Chris Cooley on the mayhem

(Ricky Carioti/The Washington Post)

(Ricky Carioti/The Washington Post)

It’s always hard to tell if athletes are impacted by days, weeks, months of off-field drama, because they will always tell you that they’re not. Common sense, though, would indicate that probably they are, at least occasionally. It’s an unsolvable riddle, like the continued existence of Pizza Hut.

But Chris Cooley — less than a year removed from the Redskins locker room, and still in touch with many of his former teammates — talked about mayhem and madness on ESPN 980′s Monday Morning Quarterback show. And he sure seemed to indicate that it could impact real live athletes during real live games.

“All it takes is one person to know, and that news would have spread like wildfire on the sideline,” Cooley said, when asked about the now famous ESPN.com report about Mike Shanahan considering leaving last season. “To have that damning of a story at 10 a.m. before a game is almost unheard of. I mean, it was unbelievable news to me. Just another joke to the 2013 season.”

Later, Cooley was asked to piece through all the potential relationship scenarios.

“There’s just so many games going on inside that facility right now, between so many people, that I can’t put anyone ultimately to blame for all of this,” he said. “Because everyone’s at blame…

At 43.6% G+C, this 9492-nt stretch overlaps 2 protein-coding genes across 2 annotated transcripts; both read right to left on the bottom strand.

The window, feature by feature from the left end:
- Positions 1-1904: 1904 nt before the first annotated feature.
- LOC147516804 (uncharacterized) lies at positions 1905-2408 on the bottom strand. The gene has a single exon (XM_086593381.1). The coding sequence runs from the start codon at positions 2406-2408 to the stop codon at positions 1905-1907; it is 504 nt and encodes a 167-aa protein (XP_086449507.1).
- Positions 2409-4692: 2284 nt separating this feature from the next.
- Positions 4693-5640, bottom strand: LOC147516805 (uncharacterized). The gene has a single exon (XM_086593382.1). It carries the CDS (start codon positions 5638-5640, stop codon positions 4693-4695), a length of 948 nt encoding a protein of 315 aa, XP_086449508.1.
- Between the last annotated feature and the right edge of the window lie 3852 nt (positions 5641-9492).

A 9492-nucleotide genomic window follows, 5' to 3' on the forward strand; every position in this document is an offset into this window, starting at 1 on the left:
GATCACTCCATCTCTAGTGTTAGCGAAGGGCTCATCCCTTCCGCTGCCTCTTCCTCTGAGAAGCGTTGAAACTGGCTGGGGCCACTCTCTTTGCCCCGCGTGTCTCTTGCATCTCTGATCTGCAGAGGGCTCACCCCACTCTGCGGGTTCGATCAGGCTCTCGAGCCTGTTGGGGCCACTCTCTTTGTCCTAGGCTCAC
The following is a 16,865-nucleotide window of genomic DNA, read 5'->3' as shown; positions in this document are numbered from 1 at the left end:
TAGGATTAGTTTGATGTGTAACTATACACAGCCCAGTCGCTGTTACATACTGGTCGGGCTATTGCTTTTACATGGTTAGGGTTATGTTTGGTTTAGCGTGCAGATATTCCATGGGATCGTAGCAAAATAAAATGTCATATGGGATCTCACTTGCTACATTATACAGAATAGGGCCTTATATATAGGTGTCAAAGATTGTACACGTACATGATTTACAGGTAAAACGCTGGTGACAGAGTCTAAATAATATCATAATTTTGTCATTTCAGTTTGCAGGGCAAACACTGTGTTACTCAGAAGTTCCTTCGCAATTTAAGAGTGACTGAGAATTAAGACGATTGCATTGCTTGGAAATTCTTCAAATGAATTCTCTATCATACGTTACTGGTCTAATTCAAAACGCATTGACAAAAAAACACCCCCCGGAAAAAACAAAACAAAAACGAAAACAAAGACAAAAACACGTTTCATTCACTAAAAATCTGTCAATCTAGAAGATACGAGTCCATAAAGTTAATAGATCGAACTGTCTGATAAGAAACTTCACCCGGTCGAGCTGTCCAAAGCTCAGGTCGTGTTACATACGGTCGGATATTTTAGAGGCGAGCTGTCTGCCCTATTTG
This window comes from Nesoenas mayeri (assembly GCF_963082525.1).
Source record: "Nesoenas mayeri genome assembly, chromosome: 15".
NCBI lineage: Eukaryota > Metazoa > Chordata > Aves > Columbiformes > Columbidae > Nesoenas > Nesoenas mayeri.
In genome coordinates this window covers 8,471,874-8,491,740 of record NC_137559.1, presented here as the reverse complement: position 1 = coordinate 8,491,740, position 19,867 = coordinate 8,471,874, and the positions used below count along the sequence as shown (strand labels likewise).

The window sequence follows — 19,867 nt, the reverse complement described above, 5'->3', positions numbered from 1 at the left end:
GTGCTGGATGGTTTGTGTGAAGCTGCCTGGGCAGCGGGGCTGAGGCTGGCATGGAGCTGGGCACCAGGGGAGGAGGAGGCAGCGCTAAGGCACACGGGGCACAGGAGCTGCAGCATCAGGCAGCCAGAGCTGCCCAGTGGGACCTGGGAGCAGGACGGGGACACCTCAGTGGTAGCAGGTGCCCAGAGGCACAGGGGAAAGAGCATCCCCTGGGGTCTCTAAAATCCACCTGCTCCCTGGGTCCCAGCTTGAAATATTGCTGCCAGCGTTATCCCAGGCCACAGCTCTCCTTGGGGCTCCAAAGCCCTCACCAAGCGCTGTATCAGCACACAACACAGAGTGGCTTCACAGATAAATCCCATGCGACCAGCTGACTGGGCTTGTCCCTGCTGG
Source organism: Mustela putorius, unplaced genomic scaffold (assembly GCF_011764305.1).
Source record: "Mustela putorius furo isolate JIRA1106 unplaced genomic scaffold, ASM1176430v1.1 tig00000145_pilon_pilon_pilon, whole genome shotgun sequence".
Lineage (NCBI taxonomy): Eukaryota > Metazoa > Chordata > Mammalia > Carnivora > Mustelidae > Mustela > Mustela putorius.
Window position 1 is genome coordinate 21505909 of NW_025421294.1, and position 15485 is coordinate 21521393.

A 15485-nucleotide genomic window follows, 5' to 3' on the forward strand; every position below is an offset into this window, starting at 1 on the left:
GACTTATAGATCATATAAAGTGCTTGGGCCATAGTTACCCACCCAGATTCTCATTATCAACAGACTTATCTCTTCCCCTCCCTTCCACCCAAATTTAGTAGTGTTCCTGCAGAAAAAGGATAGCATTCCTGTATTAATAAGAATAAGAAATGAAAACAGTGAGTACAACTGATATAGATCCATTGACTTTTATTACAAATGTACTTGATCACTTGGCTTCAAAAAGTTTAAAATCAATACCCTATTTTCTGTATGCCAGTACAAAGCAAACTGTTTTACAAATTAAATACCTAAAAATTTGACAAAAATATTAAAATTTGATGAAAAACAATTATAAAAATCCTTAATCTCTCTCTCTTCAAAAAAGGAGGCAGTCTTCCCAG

“I think it’s a mistake for any player to say anything besides, we support this team, the staff. And I think Robert should do the same,” he said later. “I think Robert should have endorsed Mike six weeks ago, six months ago, at all times. There are things behind the scenes that can happen, that can change whatever [Griffin] wants to change. But up front and in the media, he needs to portray that fun-loving, happy-go-lucky Robert who’s going to play his butt off every week. That’s what everyone wants to love. He’s going to be here, and he just needs to be the beloved quarterback in Washington, D.C. I think he’s learning how to handle that situation, but he could have done it a little differently.”

Cooley stressed several times that many of these issues might have been ignored had the team won more games than it lost. But it didn’t. And a season’s worth of off-field story lines, Cooley seemed to indicate, could take its toll on a locker room.

“Losing games brings out the worst in everybody, and brings out the best questions among the media, and they just were never on the same page with how to answer them,” Cooley said, speaking of the team’s leaders. “Everyone was misled in a hundred different directions. And when those questions are misled in the media and answered inappropriately, the players see those too, and the coaches. Everyone sees those questions and sees those answers, and it’s not just our fanbase. It’s our guys that see them as well. People calling them, their families calling them, their agents calling them, wondering what’s going on, what’s wrong. When you’re 100 percent committed to something as a player or as a coach, and you don’t truly understand what’s going on behind the scenes in the thing you’re committed to, then it’s tough to say, yeah, I buy in, I have faith. Because I don’t even know what’s going on.”

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